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I recently was outside looking for public wifi because my android mobile internet wasn't very good. I went past a garage that had free wifi apparently, so I went up there and connected to their wifi.

However, despite being somewhat close to the garage, the wifi signal was still poor. I looked and saw a few dozen meters away some apartments and I realised that I could be connecting to some unknown wifi in the apartments,run by someone bad. I then quickly disconnected and left.

The good thing was that I was only on the wifi network for about 10-15 seconds and I didn't visit any websites where they could look at my data. Also the signal was really really weak. Though I looked online and found this:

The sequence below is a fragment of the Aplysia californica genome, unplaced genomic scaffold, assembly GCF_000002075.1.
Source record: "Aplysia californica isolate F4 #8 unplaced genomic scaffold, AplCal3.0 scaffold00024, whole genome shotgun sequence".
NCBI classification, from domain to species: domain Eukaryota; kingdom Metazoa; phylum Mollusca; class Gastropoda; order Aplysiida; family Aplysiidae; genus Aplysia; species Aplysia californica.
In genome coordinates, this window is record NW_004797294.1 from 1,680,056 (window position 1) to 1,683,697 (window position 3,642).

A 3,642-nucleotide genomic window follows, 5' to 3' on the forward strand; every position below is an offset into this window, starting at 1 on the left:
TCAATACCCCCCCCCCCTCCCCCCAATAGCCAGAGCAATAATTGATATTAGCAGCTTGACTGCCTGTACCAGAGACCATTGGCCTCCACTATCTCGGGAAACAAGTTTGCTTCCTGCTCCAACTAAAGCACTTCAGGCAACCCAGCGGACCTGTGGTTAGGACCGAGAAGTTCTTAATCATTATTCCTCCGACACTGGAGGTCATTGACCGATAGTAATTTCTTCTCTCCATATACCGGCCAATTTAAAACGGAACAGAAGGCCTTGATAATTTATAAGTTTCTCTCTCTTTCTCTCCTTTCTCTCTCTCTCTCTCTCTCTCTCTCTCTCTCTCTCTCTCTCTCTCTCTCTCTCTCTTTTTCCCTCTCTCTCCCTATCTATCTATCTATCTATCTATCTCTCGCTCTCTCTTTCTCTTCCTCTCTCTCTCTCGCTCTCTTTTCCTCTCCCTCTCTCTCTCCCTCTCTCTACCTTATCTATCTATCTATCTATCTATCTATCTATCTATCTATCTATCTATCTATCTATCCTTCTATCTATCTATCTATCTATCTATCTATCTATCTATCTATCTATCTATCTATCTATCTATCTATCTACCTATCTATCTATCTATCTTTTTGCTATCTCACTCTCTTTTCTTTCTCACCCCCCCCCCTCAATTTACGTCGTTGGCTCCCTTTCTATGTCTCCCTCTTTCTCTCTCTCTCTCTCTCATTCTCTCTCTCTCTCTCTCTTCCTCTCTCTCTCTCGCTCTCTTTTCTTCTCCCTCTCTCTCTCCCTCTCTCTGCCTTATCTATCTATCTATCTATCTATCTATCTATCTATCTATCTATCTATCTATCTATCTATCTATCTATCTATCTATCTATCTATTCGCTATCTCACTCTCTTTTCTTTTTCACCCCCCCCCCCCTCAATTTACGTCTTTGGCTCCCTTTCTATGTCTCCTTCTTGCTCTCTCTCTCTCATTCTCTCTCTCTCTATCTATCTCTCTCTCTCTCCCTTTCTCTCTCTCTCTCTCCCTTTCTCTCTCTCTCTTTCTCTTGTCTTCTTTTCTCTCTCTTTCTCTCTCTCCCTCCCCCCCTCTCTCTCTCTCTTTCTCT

Once a victim connects to the rogue Wi-Fi hotspot, the host hacker can then intercept data and even use tools to inject malware into the connected devices.

https://us.norton.com/internetsecurity-wifi-why-hackers-love-public-wifi.html

So I feel a bit uncomfortable. My phone also acted a little strange, saying it had 15% battery still and then suddenly 1% and switching off. Then when i plug it back in to recharge, it suddenly says it has 40% battery.

  • Sure it's possible, however very, very unlikely. I would not worry – pm1391 Mar 20 '18 at 2:01
  • Sounds like your battery is old. – AndrolGenhald Mar 20 '18 at 13:40
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Is it physically possible? Yes. Is it even remotely likely? No. There are two primary ways to attack someone's device (mobile or otherwise) over an attacker-controlled network, such has WiFi: